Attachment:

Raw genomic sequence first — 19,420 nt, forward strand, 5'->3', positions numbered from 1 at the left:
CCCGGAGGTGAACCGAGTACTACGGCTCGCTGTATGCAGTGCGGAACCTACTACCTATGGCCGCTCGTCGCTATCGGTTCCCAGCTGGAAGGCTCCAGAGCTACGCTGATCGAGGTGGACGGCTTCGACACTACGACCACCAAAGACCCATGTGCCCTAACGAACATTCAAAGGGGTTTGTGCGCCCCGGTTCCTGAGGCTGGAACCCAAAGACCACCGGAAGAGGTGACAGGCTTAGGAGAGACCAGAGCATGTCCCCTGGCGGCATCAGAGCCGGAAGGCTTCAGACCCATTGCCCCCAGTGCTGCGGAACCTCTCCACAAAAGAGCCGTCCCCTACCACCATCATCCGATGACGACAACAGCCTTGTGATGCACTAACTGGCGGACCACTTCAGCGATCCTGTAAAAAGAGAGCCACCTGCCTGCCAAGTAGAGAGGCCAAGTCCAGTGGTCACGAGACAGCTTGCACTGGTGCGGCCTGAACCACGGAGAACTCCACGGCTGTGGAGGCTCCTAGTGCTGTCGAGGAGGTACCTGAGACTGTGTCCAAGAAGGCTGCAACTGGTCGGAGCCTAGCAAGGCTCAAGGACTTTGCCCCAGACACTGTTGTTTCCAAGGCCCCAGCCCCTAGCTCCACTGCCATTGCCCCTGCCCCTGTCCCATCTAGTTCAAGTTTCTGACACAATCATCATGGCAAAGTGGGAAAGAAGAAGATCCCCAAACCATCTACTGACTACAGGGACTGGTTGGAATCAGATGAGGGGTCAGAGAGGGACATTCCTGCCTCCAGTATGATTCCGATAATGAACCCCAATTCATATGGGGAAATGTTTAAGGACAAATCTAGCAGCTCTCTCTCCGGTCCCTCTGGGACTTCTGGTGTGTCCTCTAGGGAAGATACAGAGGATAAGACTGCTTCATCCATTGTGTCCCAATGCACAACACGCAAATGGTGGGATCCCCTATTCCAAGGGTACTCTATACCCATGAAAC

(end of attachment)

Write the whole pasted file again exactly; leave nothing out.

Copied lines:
Raw genomic sequence first — 19,420 nt, forward strand, 5'->3', positions numbered from 1 at the left:
CCCGGAGGTGAACCGAGTACTACGGCTCGCTGTATGCAGTGCGGAACCTACTACCTATGGCCGCTCGTCGCTATCGGTTCCCAGCTGGAAGGCTCCAGAGCTACGCTGATCGAGGTGGACGGCTTCGACACTACGACCACCAAAGACCCATGTGCCCTAACGAACATTCAAAGGGGTTTGTGCGCCCCGGTTCCTGAGGCTGGAACCCAAAGACCACCGGAAGAGGTGACAGGCTTAGGAGAGACCAGAGCATGTCCCCTGGCGGCATCAGAGCCGGAAGGCTTCAGACCCATTGCCCCCAGTGCTGCGGAACCTCTCCACAAAAGAGCCGTCCCCTACCACCATCATCCGATGACGACAACAGCCTTGTGATGCACTAACTGGCGGACCACTTCAGCGATCCTGTAAAAAGAGAGCCACCTGCCTGCCAAGTAGAGAGGCCAAGTCCAGTGGTCACGAGACAGCTTGCACTGGTGCGGCCTGAACCACGGAGAACTCCACGGCTGTGGAGGCTCCTAGTGCTGTCGAGGAGGTACCTGAGACTGTGTCCAAGAAGGCTGCAACTGGTCGGAGCCTAGCAAGGCTCAAGGACTTTGCCCCAGACACTGTTGTTTCCAAGGCCCCAGCCCCTAGCTCCACTGCCATTGCCCCTGCCCCTGTCCCATCTAGTTCAAGTTTCTGACACAATCATCATGGCAAAGTGGGAAAGAAGAAGATCCCCAAACCATCTACTGACTACAGGGACTGGTTGGAATCAGATGAGGGGTCAGAGAGGGACATTCCTGCCTCCAGTATGATTCCGATAATGAACCCCAATTCATATGGGGAAATGTTTAAGGACAAATCTAGCAGCTCTCTCTCCGGTCCCTCTGGGACTTCTGGTGTGTCCTCTAGGGAAGATACAGAGGATAAGACTGCTTCATCCATTGTGTCCCAATGCACAACACGCAAATGGTGGGATCCCCTATTCCAAGGGTACTCTATACCCATGAAAC